Home » General » Profeeds Invests in New Plant

ProGroup’s stock feed manufacturing subsidiary, Profeeds is targeting to increase chicken feed production two-fold this year from last year’s 60 000 tonnes following a $6 million investment in a new plant.

The company also has plans to set up a fish feed manufacturing plant this year and to set up pig and cattle feed manufacturing lines.

Profeeds currently produces a successful range of premium quality, high performance stock feeds and since 2007 the company has been on a growth trajectory of 50 percent year on year.

Profeeds chief executive Mr Nigel Philp yesterday said improving efficiency and economies of scale has always been the company’s goal.

“Profeeds invested about $6 million towards the construction of a new plant that will help the company achieve 110 000 tonnes by the end of this year.”

Profeeds was established in 2007 as a stock feed manufacturing plant. It has the biggest chicken feed in the country and has partnered up with Zimbabwe’s largest chicken producers to

target small-to-medium chicken farmers.

Mr Philp said this is attributed to a unique customer-orientated strategy as well as the development of a superior product basket.

“Our range of high performance feeds includes those for broilers, layers, pigs, horses, sheep and dogs. This is the beginning of a new trajectory for the company as we continue to work hard to become the largest stock feeds manufacturer in the country,” said Mr Philp.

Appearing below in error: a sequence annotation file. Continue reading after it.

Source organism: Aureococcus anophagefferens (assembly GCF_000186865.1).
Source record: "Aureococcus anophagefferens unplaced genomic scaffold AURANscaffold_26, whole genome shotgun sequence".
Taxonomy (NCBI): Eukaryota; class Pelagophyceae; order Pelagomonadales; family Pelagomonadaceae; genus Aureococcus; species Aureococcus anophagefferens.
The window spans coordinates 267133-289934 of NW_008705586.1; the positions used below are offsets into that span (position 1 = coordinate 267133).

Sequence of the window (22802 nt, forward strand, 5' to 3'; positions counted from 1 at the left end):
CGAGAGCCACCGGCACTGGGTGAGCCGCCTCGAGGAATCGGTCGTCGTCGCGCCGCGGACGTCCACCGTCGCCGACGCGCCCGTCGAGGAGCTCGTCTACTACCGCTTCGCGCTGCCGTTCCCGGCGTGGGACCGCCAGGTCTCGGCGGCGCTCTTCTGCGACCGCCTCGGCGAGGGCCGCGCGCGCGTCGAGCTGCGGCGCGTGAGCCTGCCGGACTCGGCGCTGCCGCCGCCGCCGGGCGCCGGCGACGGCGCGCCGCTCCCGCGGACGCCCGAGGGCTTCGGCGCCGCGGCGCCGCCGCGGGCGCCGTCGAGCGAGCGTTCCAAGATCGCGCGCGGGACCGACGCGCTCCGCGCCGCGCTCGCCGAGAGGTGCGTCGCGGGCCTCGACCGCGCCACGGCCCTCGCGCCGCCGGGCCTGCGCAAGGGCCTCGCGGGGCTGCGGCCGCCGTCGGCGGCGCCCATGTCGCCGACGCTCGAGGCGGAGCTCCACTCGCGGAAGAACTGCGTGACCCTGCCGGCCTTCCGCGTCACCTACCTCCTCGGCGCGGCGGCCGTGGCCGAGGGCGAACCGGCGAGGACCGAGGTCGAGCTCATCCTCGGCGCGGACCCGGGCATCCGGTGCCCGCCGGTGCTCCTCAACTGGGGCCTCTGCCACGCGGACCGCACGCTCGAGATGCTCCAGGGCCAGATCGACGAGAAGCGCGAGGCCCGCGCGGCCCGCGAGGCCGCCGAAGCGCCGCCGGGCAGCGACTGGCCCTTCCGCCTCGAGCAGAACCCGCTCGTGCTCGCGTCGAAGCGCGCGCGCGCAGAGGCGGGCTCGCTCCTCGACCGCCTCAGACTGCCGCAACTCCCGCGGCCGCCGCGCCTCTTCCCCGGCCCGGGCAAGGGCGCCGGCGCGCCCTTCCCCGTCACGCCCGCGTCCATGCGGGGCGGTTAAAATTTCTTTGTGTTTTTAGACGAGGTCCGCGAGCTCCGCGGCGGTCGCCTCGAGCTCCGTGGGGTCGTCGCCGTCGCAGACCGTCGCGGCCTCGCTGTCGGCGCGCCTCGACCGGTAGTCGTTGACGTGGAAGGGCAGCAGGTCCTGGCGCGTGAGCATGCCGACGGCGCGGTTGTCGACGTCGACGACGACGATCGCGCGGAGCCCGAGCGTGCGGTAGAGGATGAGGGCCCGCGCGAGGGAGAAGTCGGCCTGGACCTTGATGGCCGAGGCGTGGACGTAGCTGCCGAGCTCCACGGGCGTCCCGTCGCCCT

He said this was a completely new plant, with new storage and silos.

The company is operating at 85 percent capacity which is almost full capacity, 50 percent up on last year following the company’s $6 million investment.

“Chicken has become one of the thriving small scale businesses in the country and it has provided a lot of opportunities for small-scale stock feeds manufactures.

“The demand of chicken feed is g and it was unfortunate last year where there was an influx of imported chicken,” said Mr Philp.

He said Zimbabwe does not need to import chickens as there is enough chicken farmers but these farmers have been lacking access to working capital and markets.

Mr Philp said the control of maize prices had caused some inconsistencies in terms of pricing but he remained optimistic of the company’s future.

The company has managed to train several small-scale farmers on the

fundamentals of chicken breeding and Profeeds has also intensified efforts

to set up retail outlets across the country.

The company currently has 46 retail outlets across the country.

Source : The Herald